Risk Factors Influencing the Occurrence and Severity of Symptomatic Dry Eye Syndrome: A Cross-sectional Study

Hye Rin Choi, Na Hyun Kim, Ju Mi Lee, Dong Phil Choi, Yuri Seo, Won Kyung Cho, Jong Suk Song, Hyung Keun Lee, Hyeon Chang Kim

Research output: Contribution to journalArticlepeer-review

3 Citations (Scopus)


Propose: We aimed to investigate the prevalence and risk factors of dry eye syndrome (DES) among a population-based cohort study.Methods: This cross-sectional study was conducted on 475 subjects (184 men and 291 women) enrolled in the Study Group for Environmental Eye Disease at July 2013. Using the ocular surface disease index (OSDI), we measured the DES severity and defined DES as OSDI score ≥13. Current symptoms of DES and possible risk factors such as body mass index, occupations, comorbidities, exercise, smoking and drinking status were assessed by multivariate logistic regression.Results: Prevalence of DES was significantly higher in women (52.6%) than in men (41.9%) (p < .001). Compared to white-collar workers, blue-collar workers and unemployed persons showed significantly higher DES prevalence and severity. Compared to those with low BMI (<23.0 kg/m2), people with extremely high BMI (≥30.0 kg/m2) had significantly higher odds ratio (OR) of having DES after fully adjusted for sex, age, hypertension, diabetes, menopausal status, hormone replacement therapy, occupation, and lifestyle factors (OR: 2.83, 95% confidence interval: 1.04–7.71).Conclusions: We found some novel factors which have been unknown to the relationship with DES through the five years observation of the cohort. The positive associations of unemployment status, blue-collar work, alcohol habit, and obesity with DES suggests a person’s comprehensive condition, not individual factors, contribute significantly in developing DES. Further studies will be helpful to understand the underlying mechanisms.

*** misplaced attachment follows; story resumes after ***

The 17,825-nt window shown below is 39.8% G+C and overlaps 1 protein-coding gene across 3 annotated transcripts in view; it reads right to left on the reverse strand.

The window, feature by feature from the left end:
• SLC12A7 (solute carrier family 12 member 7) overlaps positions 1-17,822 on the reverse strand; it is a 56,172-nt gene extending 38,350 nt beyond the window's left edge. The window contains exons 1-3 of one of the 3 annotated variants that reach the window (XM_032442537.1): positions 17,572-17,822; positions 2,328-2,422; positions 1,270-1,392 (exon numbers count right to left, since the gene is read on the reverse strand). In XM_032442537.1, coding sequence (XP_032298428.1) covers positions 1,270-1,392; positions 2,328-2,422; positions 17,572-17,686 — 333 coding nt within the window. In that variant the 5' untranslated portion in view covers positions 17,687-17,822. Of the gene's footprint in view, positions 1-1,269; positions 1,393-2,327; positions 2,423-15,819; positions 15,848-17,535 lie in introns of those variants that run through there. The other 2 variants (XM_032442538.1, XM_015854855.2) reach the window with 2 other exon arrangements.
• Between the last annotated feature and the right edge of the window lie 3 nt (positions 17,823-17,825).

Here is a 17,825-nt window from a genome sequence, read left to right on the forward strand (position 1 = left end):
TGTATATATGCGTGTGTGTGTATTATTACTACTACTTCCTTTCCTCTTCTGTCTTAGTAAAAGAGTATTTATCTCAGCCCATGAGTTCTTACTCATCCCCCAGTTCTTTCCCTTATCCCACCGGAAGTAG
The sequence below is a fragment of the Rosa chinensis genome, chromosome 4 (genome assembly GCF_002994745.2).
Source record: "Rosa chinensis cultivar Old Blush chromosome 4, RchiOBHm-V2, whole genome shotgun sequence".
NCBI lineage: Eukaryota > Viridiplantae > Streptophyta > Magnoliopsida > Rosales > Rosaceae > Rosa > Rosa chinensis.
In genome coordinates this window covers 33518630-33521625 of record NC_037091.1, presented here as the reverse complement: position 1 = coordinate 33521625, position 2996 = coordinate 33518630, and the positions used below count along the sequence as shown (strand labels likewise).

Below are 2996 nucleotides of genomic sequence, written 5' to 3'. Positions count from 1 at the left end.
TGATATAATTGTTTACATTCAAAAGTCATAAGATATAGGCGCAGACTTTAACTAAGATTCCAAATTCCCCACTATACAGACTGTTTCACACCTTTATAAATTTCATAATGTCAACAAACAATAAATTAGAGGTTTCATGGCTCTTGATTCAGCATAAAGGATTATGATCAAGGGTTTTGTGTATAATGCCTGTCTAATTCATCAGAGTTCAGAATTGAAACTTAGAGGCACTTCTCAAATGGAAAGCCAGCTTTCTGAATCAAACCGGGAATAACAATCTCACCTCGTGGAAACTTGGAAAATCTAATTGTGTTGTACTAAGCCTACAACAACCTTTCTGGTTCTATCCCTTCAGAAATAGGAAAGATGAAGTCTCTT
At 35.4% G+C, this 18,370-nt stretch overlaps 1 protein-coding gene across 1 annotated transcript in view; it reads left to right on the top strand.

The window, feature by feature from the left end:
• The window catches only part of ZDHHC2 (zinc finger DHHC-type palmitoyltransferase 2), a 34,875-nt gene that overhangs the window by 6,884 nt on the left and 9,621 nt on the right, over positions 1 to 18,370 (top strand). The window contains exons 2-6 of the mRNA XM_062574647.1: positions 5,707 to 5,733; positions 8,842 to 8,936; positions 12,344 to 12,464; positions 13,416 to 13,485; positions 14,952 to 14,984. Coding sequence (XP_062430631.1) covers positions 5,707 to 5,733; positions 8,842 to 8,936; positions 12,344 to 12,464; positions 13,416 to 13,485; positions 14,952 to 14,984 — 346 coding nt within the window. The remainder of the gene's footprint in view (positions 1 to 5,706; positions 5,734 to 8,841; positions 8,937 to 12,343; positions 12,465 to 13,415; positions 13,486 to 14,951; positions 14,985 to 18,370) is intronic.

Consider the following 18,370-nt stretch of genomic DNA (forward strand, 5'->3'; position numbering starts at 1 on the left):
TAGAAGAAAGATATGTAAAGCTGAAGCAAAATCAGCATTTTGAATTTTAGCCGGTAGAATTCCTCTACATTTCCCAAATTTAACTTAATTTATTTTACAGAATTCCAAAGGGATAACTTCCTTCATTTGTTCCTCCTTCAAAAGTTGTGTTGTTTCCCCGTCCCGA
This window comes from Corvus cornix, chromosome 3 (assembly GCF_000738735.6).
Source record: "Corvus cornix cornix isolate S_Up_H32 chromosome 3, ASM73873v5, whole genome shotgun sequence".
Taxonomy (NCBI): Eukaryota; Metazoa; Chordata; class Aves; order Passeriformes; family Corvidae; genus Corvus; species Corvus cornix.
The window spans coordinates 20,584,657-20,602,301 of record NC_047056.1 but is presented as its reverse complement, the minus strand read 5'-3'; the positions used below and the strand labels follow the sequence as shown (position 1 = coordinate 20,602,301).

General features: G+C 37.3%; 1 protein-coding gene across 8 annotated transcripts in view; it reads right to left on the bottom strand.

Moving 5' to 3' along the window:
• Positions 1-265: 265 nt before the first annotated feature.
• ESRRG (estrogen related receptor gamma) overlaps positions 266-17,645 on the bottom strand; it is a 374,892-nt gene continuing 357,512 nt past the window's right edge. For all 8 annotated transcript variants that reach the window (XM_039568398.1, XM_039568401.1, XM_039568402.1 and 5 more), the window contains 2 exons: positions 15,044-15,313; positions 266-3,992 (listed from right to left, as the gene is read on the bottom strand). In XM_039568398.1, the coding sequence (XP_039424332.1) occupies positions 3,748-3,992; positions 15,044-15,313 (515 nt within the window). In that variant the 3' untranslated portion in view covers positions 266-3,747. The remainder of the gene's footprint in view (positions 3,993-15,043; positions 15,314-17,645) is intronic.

Original languageEnglish
Pages (from-to)488-494
Number of pages7
JournalOphthalmic Epidemiology
Issue number6
Publication statusPublished - 2021

Bibliographical note

Funding Information:
This study was funded by the Korean Health Technology R&D Project, Ministry of Health & Welfare, Republic of Korea (HI13C0055) and Basic Science Research Program through the National Research Foundation of Korea (NRF-2018R1A2B3001110), Republic of Korea. This work has not been published and is not being considered for publication elsewhere in any language.

Publisher Copyright:
© 2021 Taylor & Francis Group, LLC.

All Science Journal Classification (ASJC) codes

  • Epidemiology
  • Ophthalmology


Dive into the research topics of 'Risk Factors Influencing the Occurrence and Severity of Symptomatic Dry Eye Syndrome: A Cross-sectional Study'. Together they form a unique fingerprint.

Cite this